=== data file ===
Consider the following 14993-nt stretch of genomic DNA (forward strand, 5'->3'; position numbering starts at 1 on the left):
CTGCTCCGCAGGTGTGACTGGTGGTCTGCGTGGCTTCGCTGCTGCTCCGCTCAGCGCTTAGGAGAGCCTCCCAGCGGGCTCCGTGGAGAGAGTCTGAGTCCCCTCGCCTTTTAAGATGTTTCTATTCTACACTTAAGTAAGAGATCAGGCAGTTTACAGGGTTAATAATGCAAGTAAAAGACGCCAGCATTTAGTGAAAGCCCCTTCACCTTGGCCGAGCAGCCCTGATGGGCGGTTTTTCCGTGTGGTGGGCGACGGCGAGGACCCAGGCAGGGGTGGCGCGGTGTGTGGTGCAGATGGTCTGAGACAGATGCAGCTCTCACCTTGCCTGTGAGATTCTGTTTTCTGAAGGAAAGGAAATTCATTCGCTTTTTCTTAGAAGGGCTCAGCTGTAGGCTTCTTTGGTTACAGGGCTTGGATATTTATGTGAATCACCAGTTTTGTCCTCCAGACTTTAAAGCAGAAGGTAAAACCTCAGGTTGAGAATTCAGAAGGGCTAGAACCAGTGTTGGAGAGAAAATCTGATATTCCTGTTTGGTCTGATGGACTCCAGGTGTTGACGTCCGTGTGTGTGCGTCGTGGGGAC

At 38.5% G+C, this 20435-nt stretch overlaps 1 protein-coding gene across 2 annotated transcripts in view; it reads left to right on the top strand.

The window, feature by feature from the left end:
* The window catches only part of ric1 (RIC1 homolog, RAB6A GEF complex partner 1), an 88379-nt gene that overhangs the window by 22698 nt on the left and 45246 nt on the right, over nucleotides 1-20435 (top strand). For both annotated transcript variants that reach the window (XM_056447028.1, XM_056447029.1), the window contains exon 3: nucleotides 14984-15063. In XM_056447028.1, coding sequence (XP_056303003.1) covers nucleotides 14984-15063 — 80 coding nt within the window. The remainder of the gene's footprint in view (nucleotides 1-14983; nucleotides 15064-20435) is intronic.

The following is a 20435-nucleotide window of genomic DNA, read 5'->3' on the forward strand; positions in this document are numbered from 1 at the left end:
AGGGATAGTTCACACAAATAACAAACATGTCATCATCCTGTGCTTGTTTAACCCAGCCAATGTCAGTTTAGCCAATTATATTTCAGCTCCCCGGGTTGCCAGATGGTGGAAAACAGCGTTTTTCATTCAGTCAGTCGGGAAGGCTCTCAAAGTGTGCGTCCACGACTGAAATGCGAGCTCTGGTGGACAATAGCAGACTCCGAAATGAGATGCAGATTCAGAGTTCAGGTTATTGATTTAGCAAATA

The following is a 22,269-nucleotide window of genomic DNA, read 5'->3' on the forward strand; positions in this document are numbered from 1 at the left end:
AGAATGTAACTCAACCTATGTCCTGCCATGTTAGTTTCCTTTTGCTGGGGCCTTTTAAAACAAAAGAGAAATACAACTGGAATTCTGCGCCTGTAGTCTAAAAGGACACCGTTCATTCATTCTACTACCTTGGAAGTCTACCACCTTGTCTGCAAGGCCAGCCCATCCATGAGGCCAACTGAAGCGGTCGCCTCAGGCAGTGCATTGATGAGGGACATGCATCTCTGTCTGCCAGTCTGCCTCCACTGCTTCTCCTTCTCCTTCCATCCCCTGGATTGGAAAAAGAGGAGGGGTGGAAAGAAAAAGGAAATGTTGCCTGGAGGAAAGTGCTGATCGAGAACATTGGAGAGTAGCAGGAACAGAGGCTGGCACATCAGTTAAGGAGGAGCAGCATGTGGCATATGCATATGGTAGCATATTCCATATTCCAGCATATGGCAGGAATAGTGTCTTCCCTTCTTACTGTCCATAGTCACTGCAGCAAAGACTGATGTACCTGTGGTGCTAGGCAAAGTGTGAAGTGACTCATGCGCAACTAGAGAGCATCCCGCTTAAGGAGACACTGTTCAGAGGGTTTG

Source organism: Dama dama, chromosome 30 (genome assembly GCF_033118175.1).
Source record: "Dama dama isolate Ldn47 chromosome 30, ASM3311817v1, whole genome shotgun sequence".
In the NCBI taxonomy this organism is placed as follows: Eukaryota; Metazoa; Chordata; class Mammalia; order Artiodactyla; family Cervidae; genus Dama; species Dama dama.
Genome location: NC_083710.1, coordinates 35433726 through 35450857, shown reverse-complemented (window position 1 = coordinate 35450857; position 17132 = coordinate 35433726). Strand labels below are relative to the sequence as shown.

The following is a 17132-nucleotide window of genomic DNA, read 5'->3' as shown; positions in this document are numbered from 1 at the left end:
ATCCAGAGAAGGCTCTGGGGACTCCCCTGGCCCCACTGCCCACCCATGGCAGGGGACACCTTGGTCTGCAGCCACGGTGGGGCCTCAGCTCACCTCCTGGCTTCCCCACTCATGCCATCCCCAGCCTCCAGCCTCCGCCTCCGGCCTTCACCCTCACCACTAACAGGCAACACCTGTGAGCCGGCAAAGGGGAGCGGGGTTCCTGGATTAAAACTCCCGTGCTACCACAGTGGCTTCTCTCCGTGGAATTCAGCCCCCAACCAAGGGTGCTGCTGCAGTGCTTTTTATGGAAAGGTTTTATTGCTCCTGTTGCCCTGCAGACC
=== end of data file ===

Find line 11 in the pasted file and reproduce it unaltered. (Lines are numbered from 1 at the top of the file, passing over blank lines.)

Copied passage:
Source record: "Dama dama isolate Ldn47 chromosome 30, ASM3311817v1, whole genome shotgun sequence".